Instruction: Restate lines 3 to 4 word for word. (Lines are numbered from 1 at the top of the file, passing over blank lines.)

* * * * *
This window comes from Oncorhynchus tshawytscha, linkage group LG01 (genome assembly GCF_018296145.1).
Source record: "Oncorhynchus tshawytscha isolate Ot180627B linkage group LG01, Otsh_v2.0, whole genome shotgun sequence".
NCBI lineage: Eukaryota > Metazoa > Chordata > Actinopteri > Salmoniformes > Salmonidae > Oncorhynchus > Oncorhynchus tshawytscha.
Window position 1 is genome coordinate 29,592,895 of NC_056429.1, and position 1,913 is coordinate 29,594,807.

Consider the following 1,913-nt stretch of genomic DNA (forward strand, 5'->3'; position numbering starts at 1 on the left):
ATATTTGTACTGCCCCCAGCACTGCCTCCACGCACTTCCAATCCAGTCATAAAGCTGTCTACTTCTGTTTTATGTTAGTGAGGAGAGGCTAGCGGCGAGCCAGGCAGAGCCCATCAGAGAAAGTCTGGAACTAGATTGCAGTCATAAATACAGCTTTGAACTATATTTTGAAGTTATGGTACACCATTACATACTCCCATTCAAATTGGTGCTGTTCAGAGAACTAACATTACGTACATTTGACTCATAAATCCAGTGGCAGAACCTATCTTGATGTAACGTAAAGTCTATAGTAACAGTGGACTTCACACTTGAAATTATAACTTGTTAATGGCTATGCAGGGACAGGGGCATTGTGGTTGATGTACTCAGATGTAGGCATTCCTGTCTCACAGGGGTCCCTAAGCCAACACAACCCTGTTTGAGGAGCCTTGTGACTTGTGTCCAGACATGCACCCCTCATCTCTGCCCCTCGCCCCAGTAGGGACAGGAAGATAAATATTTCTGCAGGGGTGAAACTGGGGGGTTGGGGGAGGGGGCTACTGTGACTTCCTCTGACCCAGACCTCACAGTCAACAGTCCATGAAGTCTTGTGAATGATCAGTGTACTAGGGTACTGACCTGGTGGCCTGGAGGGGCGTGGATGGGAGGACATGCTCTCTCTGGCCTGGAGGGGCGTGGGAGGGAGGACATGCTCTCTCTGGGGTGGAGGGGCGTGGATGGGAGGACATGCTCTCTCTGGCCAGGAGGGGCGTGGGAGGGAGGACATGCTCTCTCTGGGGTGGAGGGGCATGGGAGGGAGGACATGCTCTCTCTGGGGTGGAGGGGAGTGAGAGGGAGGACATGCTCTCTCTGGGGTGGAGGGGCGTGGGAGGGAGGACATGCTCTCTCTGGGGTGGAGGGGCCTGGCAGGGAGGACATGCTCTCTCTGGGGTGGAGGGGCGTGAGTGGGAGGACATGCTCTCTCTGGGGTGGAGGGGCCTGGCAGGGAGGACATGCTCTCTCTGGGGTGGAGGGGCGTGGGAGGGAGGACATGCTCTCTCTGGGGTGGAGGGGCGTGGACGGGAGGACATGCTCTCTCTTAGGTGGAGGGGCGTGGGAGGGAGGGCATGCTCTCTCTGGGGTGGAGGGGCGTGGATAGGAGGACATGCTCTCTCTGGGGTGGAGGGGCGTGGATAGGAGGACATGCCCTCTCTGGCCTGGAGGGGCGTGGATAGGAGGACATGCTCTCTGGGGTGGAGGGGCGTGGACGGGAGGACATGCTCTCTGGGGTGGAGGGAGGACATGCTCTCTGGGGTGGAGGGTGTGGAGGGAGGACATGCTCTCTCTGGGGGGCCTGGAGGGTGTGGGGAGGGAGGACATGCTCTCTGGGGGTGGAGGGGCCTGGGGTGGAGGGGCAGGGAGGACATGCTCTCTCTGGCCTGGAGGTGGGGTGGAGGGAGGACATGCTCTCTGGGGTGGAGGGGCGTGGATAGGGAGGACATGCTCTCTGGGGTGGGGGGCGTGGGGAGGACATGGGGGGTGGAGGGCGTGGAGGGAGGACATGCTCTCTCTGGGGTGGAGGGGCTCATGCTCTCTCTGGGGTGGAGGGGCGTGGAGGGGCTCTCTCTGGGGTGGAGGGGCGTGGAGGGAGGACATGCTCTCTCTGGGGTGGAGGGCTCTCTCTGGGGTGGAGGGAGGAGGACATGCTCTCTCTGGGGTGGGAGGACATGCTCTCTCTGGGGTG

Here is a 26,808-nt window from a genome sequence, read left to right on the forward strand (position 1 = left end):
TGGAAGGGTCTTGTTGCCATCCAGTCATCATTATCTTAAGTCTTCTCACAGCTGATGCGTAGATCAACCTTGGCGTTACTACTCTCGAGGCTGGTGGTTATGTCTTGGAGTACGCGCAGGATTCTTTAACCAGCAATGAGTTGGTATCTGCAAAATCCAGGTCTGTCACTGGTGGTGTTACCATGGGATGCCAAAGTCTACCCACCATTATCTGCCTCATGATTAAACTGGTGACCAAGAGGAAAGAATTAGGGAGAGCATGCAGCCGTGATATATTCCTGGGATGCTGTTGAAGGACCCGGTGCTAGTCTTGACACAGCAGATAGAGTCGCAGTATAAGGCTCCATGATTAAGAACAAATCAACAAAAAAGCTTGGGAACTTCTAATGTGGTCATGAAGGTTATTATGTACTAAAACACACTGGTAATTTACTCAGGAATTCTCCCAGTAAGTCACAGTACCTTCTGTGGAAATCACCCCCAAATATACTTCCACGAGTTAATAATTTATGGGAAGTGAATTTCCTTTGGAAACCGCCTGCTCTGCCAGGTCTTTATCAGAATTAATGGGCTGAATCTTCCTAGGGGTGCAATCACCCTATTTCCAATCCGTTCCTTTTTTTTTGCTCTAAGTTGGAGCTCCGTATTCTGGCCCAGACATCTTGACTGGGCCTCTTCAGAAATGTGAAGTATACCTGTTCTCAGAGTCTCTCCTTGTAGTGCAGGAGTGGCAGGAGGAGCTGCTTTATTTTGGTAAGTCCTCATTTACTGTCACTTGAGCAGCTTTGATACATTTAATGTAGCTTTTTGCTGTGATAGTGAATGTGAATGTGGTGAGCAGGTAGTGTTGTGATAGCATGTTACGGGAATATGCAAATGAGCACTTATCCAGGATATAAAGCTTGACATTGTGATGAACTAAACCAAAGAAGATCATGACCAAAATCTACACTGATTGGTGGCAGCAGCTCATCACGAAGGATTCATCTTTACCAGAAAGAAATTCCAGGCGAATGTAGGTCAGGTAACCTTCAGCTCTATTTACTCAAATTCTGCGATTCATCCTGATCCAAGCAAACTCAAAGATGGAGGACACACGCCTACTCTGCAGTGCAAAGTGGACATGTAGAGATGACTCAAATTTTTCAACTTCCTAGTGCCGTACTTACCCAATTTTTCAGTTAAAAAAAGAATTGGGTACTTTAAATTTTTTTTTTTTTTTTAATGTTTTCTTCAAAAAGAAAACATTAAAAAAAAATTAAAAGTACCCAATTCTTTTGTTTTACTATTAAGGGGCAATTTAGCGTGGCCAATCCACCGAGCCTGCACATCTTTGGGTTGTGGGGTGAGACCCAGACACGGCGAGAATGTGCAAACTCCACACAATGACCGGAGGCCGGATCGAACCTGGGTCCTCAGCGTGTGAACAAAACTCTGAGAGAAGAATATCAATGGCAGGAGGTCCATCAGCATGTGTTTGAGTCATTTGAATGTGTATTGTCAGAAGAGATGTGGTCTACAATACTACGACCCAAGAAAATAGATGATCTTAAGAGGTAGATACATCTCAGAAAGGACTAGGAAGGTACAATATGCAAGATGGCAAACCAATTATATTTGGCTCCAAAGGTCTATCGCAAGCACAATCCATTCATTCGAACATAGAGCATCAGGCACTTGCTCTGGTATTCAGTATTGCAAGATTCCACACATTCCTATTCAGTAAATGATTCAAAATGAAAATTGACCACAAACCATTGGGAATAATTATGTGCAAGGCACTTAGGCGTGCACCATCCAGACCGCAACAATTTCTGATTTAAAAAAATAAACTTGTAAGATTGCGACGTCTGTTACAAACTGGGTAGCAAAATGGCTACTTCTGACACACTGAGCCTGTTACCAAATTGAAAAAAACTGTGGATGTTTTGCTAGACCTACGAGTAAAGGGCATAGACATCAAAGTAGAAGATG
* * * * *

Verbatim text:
NCBI lineage: Eukaryota > Metazoa > Chordata > Actinopteri > Salmoniformes > Salmonidae > Oncorhynchus > Oncorhynchus tshawytscha.
Window position 1 is genome coordinate 29,592,895 of NC_056429.1, and position 1,913 is coordinate 29,594,807.